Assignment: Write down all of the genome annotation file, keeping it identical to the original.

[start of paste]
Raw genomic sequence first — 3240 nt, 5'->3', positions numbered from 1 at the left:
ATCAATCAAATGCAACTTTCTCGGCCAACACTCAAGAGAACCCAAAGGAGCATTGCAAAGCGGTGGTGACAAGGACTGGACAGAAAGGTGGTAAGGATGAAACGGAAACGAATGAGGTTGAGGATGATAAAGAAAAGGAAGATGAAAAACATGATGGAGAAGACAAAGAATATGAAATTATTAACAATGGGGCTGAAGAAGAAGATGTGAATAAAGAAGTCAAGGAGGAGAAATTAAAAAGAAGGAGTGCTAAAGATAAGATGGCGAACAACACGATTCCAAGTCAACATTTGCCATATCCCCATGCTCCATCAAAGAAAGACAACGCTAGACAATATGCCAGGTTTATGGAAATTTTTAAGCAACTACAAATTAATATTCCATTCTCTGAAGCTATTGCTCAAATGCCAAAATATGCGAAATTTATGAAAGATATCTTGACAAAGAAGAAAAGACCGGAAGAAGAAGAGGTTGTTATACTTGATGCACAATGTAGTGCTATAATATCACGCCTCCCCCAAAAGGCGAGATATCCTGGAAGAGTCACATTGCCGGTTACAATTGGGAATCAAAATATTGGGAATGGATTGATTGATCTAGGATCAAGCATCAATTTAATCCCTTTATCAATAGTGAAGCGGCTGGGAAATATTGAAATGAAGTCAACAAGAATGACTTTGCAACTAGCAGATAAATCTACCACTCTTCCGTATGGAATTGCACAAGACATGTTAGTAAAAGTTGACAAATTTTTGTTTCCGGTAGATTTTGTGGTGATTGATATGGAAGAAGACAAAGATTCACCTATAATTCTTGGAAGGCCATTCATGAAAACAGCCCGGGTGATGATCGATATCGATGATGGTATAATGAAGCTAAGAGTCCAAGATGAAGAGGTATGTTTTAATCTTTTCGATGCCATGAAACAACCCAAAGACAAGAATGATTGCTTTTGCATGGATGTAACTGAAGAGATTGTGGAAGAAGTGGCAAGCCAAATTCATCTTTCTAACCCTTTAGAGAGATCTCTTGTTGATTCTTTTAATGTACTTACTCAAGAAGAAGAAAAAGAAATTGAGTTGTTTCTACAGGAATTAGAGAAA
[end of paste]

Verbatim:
Raw genomic sequence first — 3240 nt, 5'->3', positions numbered from 1 at the left:
ATCAATCAAATGCAACTTTCTCGGCCAACACTCAAGAGAACCCAAAGGAGCATTGCAAAGCGGTGGTGACAAGGACTGGACAGAAAGGTGGTAAGGATGAAACGGAAACGAATGAGGTTGAGGATGATAAAGAAAAGGAAGATGAAAAACATGATGGAGAAGACAAAGAATATGAAATTATTAACAATGGGGCTGAAGAAGAAGATGTGAATAAAGAAGTCAAGGAGGAGAAATTAAAAAGAAGGAGTGCTAAAGATAAGATGGCGAACAACACGATTCCAAGTCAACATTTGCCATATCCCCATGCTCCATCAAAGAAAGACAACGCTAGACAATATGCCAGGTTTATGGAAATTTTTAAGCAACTACAAATTAATATTCCATTCTCTGAAGCTATTGCTCAAATGCCAAAATATGCGAAATTTATGAAAGATATCTTGACAAAGAAGAAAAGACCGGAAGAAGAAGAGGTTGTTATACTTGATGCACAATGTAGTGCTATAATATCACGCCTCCCCCAAAAGGCGAGATATCCTGGAAGAGTCACATTGCCGGTTACAATTGGGAATCAAAATATTGGGAATGGATTGATTGATCTAGGATCAAGCATCAATTTAATCCCTTTATCAATAGTGAAGCGGCTGGGAAATATTGAAATGAAGTCAACAAGAATGACTTTGCAACTAGCAGATAAATCTACCACTCTTCCGTATGGAATTGCACAAGACATGTTAGTAAAAGTTGACAAATTTTTGTTTCCGGTAGATTTTGTGGTGATTGATATGGAAGAAGACAAAGATTCACCTATAATTCTTGGAAGGCCATTCATGAAAACAGCCCGGGTGATGATCGATATCGATGATGGTATAATGAAGCTAAGAGTCCAAGATGAAGAGGTATGTTTTAATCTTTTCGATGCCATGAAACAACCCAAAGACAAGAATGATTGCTTTTGCATGGATGTAACTGAAGAGATTGTGGAAGAAGTGGCAAGCCAAATTCATCTTTCTAACCCTTTAGAGAGATCTCTTGTTGATTCTTTTAATGTACTTACTCAAGAAGAAGAAAAAGAAATTGAGTTGTTTCTACAGGAATTAGAGAAA